5. Learned counsel for the appellant has argued in the first instance that since the power of attorney in favour of Kapurchand had not been registered the sale deed executed by Kapurchand is of no avail. In support of his contention he has relied upon Jugraj Singh v. Jaswant Singh, AIR 1971 SC 761. At this stage it may be mentioned that anticipating this objection learned counsel for the respondents has made an application under Order 41, Rule 27, Civil P. C. praying that a fresh power of attorney executed by Smt. Vidhyadevi and Banshilal and duly registered on 26-9-1973 wherein the executants have ratified the act of their Attorney Kapurchand, may be taken on record and the defect, if any, in the original power of attorney may be taken to have been remedied. He has argued in the alternative that since Kapurchand was himself the executant of the sale deed, Section 32(a) of the Indian Registration Act would apply, and not Section 32(c). From this stand point it is contended that Section 33 has no application and the power of attorney is in order.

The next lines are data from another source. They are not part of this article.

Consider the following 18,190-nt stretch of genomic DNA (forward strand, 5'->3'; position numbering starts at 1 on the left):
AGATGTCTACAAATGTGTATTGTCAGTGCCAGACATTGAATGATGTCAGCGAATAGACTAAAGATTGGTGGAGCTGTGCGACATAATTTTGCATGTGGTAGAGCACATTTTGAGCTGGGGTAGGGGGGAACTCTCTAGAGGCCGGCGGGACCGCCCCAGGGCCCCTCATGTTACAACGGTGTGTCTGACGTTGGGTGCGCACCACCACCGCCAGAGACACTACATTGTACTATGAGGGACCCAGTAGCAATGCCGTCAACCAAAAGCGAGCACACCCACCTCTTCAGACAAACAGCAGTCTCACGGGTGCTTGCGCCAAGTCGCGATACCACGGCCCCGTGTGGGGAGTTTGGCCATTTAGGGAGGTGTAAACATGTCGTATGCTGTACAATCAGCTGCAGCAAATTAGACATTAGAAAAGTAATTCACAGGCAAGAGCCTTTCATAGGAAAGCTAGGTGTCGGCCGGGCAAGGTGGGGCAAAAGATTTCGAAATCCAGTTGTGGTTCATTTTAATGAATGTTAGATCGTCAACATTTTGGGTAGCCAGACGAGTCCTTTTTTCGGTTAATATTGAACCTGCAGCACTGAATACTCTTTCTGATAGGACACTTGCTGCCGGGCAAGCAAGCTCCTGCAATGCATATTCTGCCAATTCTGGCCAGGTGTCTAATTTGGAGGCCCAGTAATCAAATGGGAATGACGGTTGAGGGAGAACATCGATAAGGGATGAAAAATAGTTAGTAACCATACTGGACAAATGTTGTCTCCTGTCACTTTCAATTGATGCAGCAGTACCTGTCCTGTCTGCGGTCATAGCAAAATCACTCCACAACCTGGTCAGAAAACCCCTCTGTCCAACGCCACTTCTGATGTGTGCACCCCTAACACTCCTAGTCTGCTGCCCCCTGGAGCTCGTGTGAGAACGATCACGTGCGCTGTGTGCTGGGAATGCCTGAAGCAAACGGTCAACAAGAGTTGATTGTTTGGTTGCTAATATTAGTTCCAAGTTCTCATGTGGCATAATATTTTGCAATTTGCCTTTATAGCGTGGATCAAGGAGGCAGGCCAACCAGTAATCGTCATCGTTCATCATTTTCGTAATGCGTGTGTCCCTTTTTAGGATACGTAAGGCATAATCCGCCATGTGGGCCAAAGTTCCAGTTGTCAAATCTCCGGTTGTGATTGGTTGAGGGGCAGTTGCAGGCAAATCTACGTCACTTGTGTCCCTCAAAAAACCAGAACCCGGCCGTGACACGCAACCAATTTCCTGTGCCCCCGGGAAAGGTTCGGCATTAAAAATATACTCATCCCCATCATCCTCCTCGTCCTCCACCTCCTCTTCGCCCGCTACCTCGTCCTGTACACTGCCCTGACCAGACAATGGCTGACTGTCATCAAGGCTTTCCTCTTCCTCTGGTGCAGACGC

6. In AIR 1971 SC 761 also while the suit was pending and because of the challenge to the power of attorney on the ground that it had not been properly authenticated under the law, a fresh power of attorney was executed by the owner of the property in favour of the agent as required by law. The second power of attorney was held to be valid and effective both under Section 85 of the Indian Evidence Act and Section 33 of the Indian Registration Act, and it was further held that that being a document ratifying the former inconclusive act related back to the time when the first document was made and it cured the illegality in the presentation for registration which had taken place. Their Lordships further came to the conclusion that in view of the second power of attorney there was proper execution of the document of sale, and its registration. The Supreme Court's case is on all fours in the facts and circumstances of the present case. There is no denying the fact that the second power of attorney which has been presented in this court is not lacking in any manner. Consequently I allow the application under Order 41, Rule 27, Civil P. C, and admit the second power of attorneydated 26-9-1973 in evidence and further hold that on the basis of the second power of attorney there was a proper execution and registration of the sale deed.